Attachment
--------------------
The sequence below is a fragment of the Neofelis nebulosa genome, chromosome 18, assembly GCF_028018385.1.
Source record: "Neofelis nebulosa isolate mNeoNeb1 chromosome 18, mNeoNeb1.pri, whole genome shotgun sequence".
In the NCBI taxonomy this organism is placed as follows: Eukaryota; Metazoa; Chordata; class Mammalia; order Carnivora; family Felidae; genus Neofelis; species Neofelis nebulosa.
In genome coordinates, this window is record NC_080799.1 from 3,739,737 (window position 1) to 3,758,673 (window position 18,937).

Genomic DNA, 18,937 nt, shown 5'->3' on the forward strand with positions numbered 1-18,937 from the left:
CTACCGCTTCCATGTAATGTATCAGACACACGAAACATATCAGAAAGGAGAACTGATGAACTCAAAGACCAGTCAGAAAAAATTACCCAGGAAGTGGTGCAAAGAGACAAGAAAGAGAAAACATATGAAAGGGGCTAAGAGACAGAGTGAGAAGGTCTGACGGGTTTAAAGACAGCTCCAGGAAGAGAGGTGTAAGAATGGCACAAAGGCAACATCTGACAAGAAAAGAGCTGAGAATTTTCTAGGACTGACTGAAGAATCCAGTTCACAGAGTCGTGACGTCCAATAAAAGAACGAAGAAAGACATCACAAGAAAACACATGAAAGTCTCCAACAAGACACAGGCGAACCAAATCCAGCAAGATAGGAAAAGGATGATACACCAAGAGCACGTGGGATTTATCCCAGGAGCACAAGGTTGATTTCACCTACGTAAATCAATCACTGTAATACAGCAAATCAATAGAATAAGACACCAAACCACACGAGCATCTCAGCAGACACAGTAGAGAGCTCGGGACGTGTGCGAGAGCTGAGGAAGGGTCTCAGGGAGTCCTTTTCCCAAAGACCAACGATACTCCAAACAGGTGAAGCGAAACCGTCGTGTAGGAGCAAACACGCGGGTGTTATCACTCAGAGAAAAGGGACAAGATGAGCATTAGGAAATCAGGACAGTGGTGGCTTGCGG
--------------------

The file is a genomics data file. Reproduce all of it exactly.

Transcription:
The sequence below is a fragment of the Neofelis nebulosa genome, chromosome 18, assembly GCF_028018385.1.
Source record: "Neofelis nebulosa isolate mNeoNeb1 chromosome 18, mNeoNeb1.pri, whole genome shotgun sequence".
In the NCBI taxonomy this organism is placed as follows: Eukaryota; Metazoa; Chordata; class Mammalia; order Carnivora; family Felidae; genus Neofelis; species Neofelis nebulosa.
In genome coordinates, this window is record NC_080799.1 from 3,739,737 (window position 1) to 3,758,673 (window position 18,937).

Genomic DNA, 18,937 nt, shown 5'->3' on the forward strand with positions numbered 1-18,937 from the left:
CTACCGCTTCCATGTAATGTATCAGACACACGAAACATATCAGAAAGGAGAACTGATGAACTCAAAGACCAGTCAGAAAAAATTACCCAGGAAGTGGTGCAAAGAGACAAGAAAGAGAAAACATATGAAAGGGGCTAAGAGACAGAGTGAGAAGGTCTGACGGGTTTAAAGACAGCTCCAGGAAGAGAGGTGTAAGAATGGCACAAAGGCAACATCTGACAAGAAAAGAGCTGAGAATTTTCTAGGACTGACTGAAGAATCCAGTTCACAGAGTCGTGACGTCCAATAAAAGAACGAAGAAAGACATCACAAGAAAACACATGAAAGTCTCCAACAAGACACAGGCGAACCAAATCCAGCAAGATAGGAAAAGGATGATACACCAAGAGCACGTGGGATTTATCCCAGGAGCACAAGGTTGATTTCACCTACGTAAATCAATCACTGTAATACAGCAAATCAATAGAATAAGACACCAAACCACACGAGCATCTCAGCAGACACAGTAGAGAGCTCGGGACGTGTGCGAGAGCTGAGGAAGGGTCTCAGGGAGTCCTTTTCCCAAAGACCAACGATACTCCAAACAGGTGAAGCGAAACCGTCGTGTAGGAGCAAACACGCGGGTGTTATCACTCAGAGAAAAGGGACAAGATGAGCATTAGGAAATCAGGACAGTGGTGGCTTGCGG